Stack of books on a desk


NYT reviews debut novels for A&S alums

Two Arts & Sciences alumni were honored with reviews of their debut novels in the Jan. 29 New York Times Book Review.

The novels of Sana Krasikov ’01, winner of the 2009 Sami Rohr Prize for Jewish Literature, and Lydia Peelle ’00, author of the short story collection “Reasons for and Advantages of Breathing,” were both reviewed in the recent issue.



Faculty discuss curriculum changes in Arts & Sciences

“The curriculum belongs to the faculty, 100 percent,” declared Interim President Hunter Rawlings at a faculty forum Jan. 23 in the Rhodes Rawlings Auditorium in Klarman Hall.

Carole Boyce Davies


Prof. Boyce Davies to receive Lifetime Achievement Award

Carole Boyce Davies, professor of Africana studies and English, will receive The Caribbean Philosophical Association’s 2017 Frantz Fanon Lifetime Achievement Award at the association’s international conference, June 22-24 in New York City.

Chiara Formichi


Professor explores contemporary and historic Islam

Islam has been much in the American news lately, but Chiara Formichi says the stereotypes media reinforce do us a disservice. “It’s important that we as faculty help students to break up assumptions and see that Islam is not just what is portrayed in the media,” she says. 

Exterior of original Africana building at 320 Wait Avenue


Two events will honor Africana Center’s history in September

Nearly half a century ago, student protests led to the creation of Cornell’s Africana Studies and Research Center. Since then, the Africana Center has trained generations of leaders in academia, the professions, business and public service.

Fred Ahl


Volume in honor of classics professor Fred Ahl released

Wordplay and Powerplay in Latin Poetry,” a book in honor of Frederick Ahl edited by two of his former students, has just been released. The volume comes out of a conference titled “Speaking to Power in Latin and Greek Literature,” which was organized in honor of Ahl at Cornell University in September 2013.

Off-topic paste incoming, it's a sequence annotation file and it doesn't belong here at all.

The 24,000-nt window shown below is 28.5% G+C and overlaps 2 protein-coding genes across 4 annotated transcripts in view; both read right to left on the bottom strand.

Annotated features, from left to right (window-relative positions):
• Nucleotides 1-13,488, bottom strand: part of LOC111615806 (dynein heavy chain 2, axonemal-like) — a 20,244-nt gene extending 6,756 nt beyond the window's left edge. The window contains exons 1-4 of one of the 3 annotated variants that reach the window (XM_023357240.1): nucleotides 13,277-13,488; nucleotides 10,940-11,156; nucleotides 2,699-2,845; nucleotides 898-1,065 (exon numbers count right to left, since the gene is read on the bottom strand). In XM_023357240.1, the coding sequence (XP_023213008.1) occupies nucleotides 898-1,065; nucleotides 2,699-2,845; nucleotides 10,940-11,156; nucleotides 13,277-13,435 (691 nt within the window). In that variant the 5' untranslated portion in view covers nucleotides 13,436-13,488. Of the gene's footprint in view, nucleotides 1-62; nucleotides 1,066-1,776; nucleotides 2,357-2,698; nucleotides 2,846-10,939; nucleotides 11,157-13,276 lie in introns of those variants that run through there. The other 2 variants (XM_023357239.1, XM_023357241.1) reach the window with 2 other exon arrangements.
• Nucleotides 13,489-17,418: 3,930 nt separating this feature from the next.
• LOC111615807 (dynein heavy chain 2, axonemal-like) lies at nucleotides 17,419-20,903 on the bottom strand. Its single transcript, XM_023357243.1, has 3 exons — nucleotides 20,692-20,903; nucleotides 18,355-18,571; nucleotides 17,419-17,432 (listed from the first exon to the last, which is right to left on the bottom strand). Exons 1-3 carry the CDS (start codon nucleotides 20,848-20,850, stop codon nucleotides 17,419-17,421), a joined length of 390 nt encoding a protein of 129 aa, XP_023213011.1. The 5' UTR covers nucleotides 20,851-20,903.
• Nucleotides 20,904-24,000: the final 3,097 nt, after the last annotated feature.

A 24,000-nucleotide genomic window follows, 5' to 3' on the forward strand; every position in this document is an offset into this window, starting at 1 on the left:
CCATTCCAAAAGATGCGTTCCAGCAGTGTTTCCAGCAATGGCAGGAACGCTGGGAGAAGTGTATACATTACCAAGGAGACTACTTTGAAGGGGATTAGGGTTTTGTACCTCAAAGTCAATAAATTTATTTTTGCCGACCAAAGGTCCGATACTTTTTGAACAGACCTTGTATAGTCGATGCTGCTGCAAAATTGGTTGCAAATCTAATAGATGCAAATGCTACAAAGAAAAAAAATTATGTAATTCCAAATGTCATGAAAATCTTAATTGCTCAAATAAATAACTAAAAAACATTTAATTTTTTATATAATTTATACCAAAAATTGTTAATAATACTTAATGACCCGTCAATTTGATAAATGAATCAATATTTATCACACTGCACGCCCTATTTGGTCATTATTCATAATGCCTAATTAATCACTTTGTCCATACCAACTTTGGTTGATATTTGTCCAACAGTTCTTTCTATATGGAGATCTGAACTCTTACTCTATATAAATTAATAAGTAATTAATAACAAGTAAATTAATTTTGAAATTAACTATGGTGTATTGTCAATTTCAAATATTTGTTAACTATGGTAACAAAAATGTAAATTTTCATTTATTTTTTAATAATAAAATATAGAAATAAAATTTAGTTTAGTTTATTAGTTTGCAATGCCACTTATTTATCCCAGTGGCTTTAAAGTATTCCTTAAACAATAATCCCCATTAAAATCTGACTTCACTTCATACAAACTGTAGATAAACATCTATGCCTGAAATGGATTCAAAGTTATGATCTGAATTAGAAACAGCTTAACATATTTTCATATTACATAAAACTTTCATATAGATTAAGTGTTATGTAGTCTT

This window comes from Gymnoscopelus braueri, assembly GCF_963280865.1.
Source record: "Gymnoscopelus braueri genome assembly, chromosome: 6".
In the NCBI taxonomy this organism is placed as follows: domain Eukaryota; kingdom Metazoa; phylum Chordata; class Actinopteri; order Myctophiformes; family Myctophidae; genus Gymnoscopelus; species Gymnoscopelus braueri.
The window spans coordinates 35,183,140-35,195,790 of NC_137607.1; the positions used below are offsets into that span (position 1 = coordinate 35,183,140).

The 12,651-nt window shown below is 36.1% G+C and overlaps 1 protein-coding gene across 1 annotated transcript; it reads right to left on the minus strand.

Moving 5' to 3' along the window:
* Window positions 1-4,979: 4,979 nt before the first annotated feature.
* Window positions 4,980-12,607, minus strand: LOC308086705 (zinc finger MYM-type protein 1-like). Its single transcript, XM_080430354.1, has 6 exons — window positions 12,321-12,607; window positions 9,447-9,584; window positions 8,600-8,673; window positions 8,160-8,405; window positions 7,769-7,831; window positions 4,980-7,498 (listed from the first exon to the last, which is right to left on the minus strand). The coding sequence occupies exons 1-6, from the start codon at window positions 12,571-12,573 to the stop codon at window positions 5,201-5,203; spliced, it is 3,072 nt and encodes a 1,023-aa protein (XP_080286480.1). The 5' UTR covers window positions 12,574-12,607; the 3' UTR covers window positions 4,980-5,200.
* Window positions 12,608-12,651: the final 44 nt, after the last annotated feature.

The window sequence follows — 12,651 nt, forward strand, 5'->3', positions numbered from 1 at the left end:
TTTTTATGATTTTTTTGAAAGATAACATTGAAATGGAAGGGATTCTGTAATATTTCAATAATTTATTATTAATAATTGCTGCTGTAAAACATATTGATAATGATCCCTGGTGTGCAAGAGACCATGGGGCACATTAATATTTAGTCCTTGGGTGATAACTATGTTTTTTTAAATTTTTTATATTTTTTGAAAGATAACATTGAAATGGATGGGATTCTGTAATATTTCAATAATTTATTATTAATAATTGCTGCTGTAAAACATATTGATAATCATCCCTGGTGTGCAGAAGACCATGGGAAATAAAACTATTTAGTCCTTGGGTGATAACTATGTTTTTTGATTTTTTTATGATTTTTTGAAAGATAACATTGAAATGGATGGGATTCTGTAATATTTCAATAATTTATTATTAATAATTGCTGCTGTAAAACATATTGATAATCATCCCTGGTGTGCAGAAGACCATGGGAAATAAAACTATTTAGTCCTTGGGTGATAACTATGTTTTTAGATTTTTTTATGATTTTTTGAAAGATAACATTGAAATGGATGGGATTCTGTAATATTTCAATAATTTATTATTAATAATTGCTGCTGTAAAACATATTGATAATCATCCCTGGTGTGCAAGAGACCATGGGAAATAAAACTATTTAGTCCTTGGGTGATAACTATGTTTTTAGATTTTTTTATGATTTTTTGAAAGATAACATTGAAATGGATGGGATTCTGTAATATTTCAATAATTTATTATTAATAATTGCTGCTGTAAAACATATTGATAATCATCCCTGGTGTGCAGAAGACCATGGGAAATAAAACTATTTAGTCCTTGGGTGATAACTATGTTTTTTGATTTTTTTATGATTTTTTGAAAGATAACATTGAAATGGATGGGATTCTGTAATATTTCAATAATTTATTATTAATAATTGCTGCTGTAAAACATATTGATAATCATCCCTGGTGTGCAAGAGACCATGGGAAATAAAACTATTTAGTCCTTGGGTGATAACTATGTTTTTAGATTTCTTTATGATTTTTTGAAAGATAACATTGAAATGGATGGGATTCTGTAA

Adam Smith


"For five millennia, politicians have proposed walls like Trump’s. They don’t work."

In an op-ed in The Washington Post, anthropologist Adam Smith offers lessons from history on Donald Trump's proposed wall as a solution to border problems.

Cartoon from the Gilded Age of the "Bosses of the Senate"


Special issue of journal devoted to history of capitalism

“In the last decade, political economy has moved from the margins to the mainstream of the historical conversation in the United States,” writes history postdoc Noam Maggor in his introduction to the special History of Capitalism issue of the Journal of the Gilded Age and Progressive Era, which he edited.  “Galvanized under the banner of the ‘his

Tracy McNulty


Understanding freedom and law through psychoanalysis

When Tracy McNulty read “I Never Promised You a Rose Garden” at age ten, about a psychotic, the book had a profound impact: after college, McNulty went to France to study psychoanalysis and later trained with experts in psychosis treatment.  With academic degrees in French and comparative literature and training in clinical psychoanalysis, McNulty has become known for combining these interests in her scholarship.